Involved in: band, choir, vocal jazz, Students Against Drunk Driving, SRC, music festival, mock trial, National Child’s Day, Talent Show.

Took a year off school and worked  — hated it.  Read a lot of books which improved my literacy.

University of Regina

I entered the music program at the University of Regina and quickly realized it was not for me.  I had a profound realization. *Warning 3rd person narrative: Just because you can sing “Give Me One Reason,” does not mean you know theory or technical skills like properly reading music, Katherine.* As a result, I took mostly History and English classes during my first year in Music and absolutely loved them.  My marks increased by about 10-15%, as I was encouraged to critically think and analyze; skills that were not always rewarded in my past.

You know when you listen to “Paradise by the Dashboard Light” and you think you know where the song is going, but suddenly you get M. Night Syamalan’d and a crazy twist that you weren’t expecting happens?

M. Night Syamalan

I never had this huge desire or “calling” to become a teacher.  I knew that I would probably be good at it because I love to critically think and continuously learn.  I seriously love learning… I wish there was a job where you could stay in university forever and learn all the knowledge it has to offer.  I often hear stories where people say “I always knew that I wanted to do this because [enter reason here].” I think that it is great when people get that feeling.  However, I think there is a lot of pressure to have that feeling and if it doesn’t happen, you question whether or not you should be in the profession.  This is something I have contemplated for a really long time… do I really want to do this? All I see are people being so sure of their path, but I can’t ignore the forks in the road. I have the choice to move in a different direction and seek a new journey.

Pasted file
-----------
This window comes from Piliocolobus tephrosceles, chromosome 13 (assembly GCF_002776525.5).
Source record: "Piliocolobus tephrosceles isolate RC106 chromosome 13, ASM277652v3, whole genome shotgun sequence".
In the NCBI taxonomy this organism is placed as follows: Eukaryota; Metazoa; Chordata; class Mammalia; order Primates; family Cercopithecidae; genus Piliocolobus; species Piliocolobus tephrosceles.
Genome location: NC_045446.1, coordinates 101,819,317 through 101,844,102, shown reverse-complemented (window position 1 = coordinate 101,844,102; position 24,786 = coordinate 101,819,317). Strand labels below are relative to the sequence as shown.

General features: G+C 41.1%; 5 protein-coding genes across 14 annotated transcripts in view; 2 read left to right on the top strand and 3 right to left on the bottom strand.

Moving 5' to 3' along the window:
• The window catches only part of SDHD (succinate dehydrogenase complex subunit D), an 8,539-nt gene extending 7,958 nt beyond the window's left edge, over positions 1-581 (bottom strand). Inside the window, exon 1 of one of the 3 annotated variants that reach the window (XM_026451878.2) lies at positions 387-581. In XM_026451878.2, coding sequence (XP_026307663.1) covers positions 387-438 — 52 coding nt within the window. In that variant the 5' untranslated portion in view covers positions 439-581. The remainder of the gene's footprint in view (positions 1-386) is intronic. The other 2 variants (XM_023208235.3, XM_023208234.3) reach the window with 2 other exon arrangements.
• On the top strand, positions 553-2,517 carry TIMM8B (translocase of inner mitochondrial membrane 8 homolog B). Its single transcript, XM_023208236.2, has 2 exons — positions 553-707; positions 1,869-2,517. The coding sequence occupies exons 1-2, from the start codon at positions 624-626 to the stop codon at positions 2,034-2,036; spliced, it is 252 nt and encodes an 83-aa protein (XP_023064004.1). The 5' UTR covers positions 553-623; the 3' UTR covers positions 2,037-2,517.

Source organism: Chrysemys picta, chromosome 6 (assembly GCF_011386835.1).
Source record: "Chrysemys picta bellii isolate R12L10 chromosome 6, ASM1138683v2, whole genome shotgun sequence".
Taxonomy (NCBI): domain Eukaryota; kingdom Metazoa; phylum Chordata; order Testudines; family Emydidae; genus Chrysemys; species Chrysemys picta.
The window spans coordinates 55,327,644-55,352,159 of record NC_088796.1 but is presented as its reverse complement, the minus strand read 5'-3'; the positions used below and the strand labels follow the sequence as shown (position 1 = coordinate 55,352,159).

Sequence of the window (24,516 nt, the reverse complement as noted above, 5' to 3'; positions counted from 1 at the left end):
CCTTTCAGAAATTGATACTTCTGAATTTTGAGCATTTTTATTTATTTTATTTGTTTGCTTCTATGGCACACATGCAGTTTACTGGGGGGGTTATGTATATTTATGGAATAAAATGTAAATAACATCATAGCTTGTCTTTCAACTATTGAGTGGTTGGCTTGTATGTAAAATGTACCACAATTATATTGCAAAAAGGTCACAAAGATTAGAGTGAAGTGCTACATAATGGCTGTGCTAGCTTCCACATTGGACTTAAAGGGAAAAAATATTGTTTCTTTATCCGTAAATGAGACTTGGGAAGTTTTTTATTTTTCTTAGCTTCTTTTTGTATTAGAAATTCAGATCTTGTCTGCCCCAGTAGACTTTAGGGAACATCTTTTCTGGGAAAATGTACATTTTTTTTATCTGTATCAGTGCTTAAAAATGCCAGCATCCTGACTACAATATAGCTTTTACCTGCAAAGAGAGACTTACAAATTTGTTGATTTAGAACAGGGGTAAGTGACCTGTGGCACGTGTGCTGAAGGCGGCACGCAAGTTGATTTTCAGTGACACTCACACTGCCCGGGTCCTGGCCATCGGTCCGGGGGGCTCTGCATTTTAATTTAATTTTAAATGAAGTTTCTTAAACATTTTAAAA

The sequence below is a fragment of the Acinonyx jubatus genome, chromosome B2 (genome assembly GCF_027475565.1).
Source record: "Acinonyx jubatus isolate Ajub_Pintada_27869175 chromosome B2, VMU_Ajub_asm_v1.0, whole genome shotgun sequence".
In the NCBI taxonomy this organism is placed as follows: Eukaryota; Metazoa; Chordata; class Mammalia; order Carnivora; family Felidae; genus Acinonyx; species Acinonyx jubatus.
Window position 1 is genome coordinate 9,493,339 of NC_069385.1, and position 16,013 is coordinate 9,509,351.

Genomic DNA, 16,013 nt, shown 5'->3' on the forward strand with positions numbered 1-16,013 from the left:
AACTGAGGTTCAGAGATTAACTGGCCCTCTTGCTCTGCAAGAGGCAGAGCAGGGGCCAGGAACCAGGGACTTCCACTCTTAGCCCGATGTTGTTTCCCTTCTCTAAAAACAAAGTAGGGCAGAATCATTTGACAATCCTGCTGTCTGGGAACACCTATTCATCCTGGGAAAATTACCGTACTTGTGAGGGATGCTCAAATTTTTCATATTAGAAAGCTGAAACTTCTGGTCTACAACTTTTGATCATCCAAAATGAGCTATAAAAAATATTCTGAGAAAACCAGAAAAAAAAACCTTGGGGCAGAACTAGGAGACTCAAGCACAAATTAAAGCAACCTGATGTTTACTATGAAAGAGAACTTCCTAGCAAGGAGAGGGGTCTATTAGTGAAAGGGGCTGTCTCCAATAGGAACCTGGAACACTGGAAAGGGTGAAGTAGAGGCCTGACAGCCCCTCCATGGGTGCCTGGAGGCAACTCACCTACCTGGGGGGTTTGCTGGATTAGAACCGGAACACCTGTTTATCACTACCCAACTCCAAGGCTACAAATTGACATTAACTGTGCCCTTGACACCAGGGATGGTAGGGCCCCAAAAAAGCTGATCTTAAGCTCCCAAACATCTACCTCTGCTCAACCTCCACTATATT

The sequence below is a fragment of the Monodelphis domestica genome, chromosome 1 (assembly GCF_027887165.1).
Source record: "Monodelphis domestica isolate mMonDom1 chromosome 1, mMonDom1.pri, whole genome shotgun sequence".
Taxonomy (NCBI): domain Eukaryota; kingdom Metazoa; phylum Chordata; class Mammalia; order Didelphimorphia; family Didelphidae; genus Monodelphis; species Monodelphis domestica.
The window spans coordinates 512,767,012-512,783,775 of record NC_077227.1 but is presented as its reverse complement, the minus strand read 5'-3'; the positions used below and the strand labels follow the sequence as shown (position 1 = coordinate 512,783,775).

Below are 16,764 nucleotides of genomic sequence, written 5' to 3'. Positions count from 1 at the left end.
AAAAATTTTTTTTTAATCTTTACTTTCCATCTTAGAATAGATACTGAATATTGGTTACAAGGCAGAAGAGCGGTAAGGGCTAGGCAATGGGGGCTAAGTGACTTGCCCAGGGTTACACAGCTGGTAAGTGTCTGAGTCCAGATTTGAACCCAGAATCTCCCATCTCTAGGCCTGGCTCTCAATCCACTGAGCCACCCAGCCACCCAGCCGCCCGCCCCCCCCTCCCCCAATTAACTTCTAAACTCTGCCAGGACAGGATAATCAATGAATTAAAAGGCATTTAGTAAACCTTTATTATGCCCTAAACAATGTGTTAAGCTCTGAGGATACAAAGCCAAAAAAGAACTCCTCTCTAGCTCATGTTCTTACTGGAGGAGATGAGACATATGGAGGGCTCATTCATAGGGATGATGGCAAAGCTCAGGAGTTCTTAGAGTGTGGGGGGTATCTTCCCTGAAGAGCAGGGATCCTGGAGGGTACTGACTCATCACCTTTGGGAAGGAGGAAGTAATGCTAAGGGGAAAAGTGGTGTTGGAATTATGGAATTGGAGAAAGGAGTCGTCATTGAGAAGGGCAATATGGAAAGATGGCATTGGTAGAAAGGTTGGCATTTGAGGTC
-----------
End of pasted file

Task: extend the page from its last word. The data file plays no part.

Here is the thing though: I have chosen to be a teacher which doesn’t make my path any less valid than those who are sure of it.  I have always critically thought about decisions in my life so why should I expect to know exactly what I want to do with my life? Peers, mentors, some of my teachers, and especially media all contribute to the pressure people feel to “just know.”  Well, I don’t know. I am choosing.  I love building relationships with kids. I am choosing it because I want to see students succeed and I feel like I can help them do it; students can become active citizens of the world and realize that success looks differently for everyone.  As I said before, I love learning… and I can’t think of a better way to do it than from students who have new ideas and experiences that I can grow from.

Melville Comprehensive School

I had the opportunity to do my internship at Melville Comprehensive School.  I grew so much as a teacher, professional, colleague, learner, and person during these four months. I honestly can’t think of another profession that encourages you to critically reflect on your abilities and learn from your weaknesses more than being a teacher.  The students I met in that school changed my entire outlook on life and I know they are going to do some wonderful things in the future. #cobrapride

I’ll get into more of my internship later…

Click here for Part II of my Tech Task — Technology in the Classroom

One thought on “A Meat Loaf Introduction

  1. Pingback: Technology in the Classroom | KATHERINE KOSKIE